Can I tell you there is a tendency to look at our Americanized version of faith and believe that this is what Jesus desired for us? The closer I look, the deeper I dig inside my heart and inside His Word, the less I believe that to be true. Over twenty years in ministry, I have wrestled with these ideas of faith and following and discipleship. I've learned that it has less to do with what music you worship with, what pastor you listen to, what church you are a member of and what Bible study you attend. I'm finding out that faith that costs you nothing is really not faith at all.
When we complain about pastors that preach too long or churches that ask too much, I wonder if we really get what Jesus asked of us. I cringe when I see people who profess faith acting in a certain way or talking about certain things that shouldn't be a part of their life.
Here's where I am now. Salvation is not about a prayer or some mystical formula that happens at the end of a service or camp or retreat. It's more than just acknowledging that God is God or that He is real. (even the "bad guys" get this question right--James 2:19--and eventually everyone else will as well--Philippians 2:10) It is surrendering every desire, every need, every thought and every emotion to His loving direction. It is changing who I am in light of what He desires for me. I can't just pray a prayer and then choose to life on my terms.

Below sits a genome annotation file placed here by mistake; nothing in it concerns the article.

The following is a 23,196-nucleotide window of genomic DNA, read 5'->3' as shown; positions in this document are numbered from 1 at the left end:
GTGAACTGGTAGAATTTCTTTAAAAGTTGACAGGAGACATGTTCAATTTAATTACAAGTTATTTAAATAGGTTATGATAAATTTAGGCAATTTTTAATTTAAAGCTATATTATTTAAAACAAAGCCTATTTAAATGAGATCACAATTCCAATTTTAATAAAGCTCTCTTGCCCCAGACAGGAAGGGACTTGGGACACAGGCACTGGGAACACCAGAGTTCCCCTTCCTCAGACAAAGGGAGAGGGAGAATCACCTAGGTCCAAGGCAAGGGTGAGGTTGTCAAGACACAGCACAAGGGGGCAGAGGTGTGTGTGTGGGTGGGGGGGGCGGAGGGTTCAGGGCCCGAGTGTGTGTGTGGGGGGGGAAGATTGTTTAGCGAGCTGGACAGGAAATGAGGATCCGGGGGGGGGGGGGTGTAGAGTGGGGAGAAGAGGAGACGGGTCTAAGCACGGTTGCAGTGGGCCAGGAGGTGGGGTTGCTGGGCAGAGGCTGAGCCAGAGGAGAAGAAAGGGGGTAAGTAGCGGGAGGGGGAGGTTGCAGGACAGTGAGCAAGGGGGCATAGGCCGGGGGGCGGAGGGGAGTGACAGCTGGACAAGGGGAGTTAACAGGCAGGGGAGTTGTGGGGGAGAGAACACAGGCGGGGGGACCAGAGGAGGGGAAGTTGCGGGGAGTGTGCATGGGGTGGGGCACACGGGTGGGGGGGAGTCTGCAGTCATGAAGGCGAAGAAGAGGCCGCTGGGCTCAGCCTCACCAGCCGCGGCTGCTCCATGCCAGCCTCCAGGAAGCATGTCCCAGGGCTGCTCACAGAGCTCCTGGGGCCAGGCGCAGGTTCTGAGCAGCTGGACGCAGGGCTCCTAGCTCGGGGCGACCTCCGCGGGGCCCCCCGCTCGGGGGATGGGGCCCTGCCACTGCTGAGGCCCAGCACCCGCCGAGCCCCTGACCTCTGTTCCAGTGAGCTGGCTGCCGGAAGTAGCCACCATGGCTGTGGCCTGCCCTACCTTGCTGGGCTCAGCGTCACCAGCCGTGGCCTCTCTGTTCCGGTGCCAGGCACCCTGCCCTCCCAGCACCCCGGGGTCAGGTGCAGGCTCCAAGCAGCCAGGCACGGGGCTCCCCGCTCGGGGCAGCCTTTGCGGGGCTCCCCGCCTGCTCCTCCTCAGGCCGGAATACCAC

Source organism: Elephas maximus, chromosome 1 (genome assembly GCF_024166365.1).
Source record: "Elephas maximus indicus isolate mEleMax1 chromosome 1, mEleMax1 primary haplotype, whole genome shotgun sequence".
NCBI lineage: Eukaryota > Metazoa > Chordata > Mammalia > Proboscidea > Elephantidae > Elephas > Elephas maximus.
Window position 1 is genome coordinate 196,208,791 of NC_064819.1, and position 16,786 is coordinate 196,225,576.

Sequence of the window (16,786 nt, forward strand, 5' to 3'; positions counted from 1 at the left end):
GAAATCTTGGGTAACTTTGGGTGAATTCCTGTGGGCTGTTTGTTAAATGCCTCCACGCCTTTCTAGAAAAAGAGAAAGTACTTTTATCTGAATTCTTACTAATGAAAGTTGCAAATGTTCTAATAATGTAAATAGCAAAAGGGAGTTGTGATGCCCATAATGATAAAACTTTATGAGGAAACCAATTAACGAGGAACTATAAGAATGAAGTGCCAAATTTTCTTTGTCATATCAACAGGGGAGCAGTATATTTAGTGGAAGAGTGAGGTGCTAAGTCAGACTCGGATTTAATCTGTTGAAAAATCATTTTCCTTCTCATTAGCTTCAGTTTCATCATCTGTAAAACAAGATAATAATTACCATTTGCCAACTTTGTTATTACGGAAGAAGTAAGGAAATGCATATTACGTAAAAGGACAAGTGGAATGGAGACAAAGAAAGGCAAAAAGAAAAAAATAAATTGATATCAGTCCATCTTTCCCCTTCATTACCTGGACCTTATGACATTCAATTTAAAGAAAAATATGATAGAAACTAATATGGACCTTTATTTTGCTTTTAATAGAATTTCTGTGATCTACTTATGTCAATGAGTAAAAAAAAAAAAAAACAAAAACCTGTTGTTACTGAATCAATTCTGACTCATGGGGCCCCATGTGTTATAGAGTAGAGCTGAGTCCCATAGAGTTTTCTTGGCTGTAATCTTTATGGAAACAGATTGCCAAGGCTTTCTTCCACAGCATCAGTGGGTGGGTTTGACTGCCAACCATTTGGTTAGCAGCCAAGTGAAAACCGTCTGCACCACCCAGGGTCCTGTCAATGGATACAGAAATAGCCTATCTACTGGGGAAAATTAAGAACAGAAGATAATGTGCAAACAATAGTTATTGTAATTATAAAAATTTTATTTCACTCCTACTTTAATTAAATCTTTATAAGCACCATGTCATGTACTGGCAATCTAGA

Here is where being an American and being a Christian can be confusing. As Americans, we pride ourselves on our rights; we talk and write about them every where we turn. But, as a Christ follower, I give up my rights. They are no longer mine but His. I voluntarily enslave myself to His Lordship, His Authority and His power.
I'm just starting to scrape the top of the iceberg on this. I don't know what it means for me, for my family or my church. I simply know that the end of this journey, if it's properly followed to His conclusion, will bring me closer to the person of Jesus. In the end, that's where I desire to be.